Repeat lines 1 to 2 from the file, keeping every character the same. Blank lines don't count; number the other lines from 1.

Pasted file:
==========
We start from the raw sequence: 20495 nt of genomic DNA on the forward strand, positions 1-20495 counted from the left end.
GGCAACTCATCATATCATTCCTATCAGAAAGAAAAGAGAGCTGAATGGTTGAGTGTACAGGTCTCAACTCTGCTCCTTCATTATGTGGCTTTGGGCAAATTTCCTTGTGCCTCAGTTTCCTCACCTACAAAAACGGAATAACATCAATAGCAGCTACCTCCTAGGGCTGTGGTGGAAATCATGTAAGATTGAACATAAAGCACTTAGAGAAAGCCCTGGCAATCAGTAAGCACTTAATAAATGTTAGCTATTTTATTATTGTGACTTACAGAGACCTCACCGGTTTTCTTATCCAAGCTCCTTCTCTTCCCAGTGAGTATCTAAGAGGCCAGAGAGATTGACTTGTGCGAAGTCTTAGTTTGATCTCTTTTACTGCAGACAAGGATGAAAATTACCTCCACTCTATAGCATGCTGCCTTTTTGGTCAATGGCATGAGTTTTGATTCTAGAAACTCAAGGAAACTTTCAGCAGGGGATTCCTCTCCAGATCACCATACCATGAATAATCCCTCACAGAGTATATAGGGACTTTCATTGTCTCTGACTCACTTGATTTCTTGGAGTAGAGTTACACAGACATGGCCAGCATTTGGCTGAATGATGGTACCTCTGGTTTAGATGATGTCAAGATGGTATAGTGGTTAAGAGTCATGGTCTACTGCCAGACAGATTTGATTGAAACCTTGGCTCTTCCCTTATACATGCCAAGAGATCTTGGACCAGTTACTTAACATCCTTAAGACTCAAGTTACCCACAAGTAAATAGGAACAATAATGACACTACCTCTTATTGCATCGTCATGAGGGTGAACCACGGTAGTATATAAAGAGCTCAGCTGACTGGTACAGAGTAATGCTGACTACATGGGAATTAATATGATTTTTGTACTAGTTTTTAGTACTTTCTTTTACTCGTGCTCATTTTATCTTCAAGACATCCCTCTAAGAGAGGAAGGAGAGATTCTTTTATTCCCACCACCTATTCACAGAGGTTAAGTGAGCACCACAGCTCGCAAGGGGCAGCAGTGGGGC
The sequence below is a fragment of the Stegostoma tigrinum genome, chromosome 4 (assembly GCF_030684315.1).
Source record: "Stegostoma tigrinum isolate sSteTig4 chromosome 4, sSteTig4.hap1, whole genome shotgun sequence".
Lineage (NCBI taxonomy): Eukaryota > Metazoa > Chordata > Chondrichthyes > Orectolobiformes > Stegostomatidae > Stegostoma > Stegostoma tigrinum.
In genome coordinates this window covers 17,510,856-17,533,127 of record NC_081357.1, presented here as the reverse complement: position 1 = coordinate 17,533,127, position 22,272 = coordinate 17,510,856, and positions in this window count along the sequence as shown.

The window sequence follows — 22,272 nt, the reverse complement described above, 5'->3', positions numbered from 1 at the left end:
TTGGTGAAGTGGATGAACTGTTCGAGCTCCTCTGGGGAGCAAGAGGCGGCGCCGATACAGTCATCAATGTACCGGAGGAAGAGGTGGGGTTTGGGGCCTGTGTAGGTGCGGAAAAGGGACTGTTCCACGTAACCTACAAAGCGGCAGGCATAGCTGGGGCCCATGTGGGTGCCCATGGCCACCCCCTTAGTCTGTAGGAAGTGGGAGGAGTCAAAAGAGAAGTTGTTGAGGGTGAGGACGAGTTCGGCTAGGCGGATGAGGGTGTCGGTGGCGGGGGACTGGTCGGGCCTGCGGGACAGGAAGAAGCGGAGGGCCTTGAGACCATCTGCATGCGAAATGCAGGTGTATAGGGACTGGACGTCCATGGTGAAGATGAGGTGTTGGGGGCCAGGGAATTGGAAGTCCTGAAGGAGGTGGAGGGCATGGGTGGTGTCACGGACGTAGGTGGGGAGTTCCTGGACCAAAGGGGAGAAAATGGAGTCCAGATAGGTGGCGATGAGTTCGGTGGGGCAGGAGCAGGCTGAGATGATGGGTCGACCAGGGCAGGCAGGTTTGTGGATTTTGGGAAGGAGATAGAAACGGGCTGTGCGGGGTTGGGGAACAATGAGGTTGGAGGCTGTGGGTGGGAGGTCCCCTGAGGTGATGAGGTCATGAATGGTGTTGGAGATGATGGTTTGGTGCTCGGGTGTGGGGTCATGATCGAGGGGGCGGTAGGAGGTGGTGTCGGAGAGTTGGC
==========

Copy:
We start from the raw sequence: 20495 nt of genomic DNA on the forward strand, positions 1-20495 counted from the left end.
GGCAACTCATCATATCATTCCTATCAGAAAGAAAAGAGAGCTGAATGGTTGAGTGTACAGGTCTCAACTCTGCTCCTTCATTATGTGGCTTTGGGCAAATTTCCTTGTGCCTCAGTTTCCTCACCTACAAAAACGGAATAACATCAATAGCAGCTACCTCCTAGGGCTGTGGTGGAAATCATGTAAGATTGAACATAAAGCACTTAGAGAAAGCCCTGGCAATCAGTAAGCACTTAATAAATGTTAGCTATTTTATTATTGTGACTTACAGAGACCTCACCGGTTTTCTTATCCAAGCTCCTTCTCTTCCCAGTGAGTATCTAAGAGGCCAGAGAGATTGACTTGTGCGAAGTCTTAGTTTGATCTCTTTTACTGCAGACAAGGATGAAAATTACCTCCACTCTATAGCATGCTGCCTTTTTGGTCAATGGCATGAGTTTTGATTCTAGAAACTCAAGGAAACTTTCAGCAGGGGATTCCTCTCCAGATCACCATACCATGAATAATCCCTCACAGAGTATATAGGGACTTTCATTGTCTCTGACTCACTTGATTTCTTGGAGTAGAGTTACACAGACATGGCCAGCATTTGGCTGAATGATGGTACCTCTGGTTTAGATGATGTCAAGATGGTATAGTGGTTAAGAGTCATGGTCTACTGCCAGACAGATTTGATTGAAACCTTGGCTCTTCCCTTATACATGCCAAGAGATCTTGGACCAGTTACTTAACATCCTTAAGACTCAAGTTACCCACAAGTAAATAGGAACAATAATGACACTACCTCTTATTGCATCGTCATGAGGGTGAACCACGGTAGTATATAAAGAGCTCAGCTGACTGGTACAGAGTAATGCTGACTACATGGGAATTAATATGATTTTTGTACTAGTTTTTAGTACTTTCTTTTACTCGTGCTCATTTTATCTTCAAGACATCCCTCTAAGAGAGGAAGGAGAGATTCTTTTATTCCCACCACCTATTCACAGAGGTTAAGTGAGCACCACAGCTCGCAAGGGGCAGCAGTGGGGC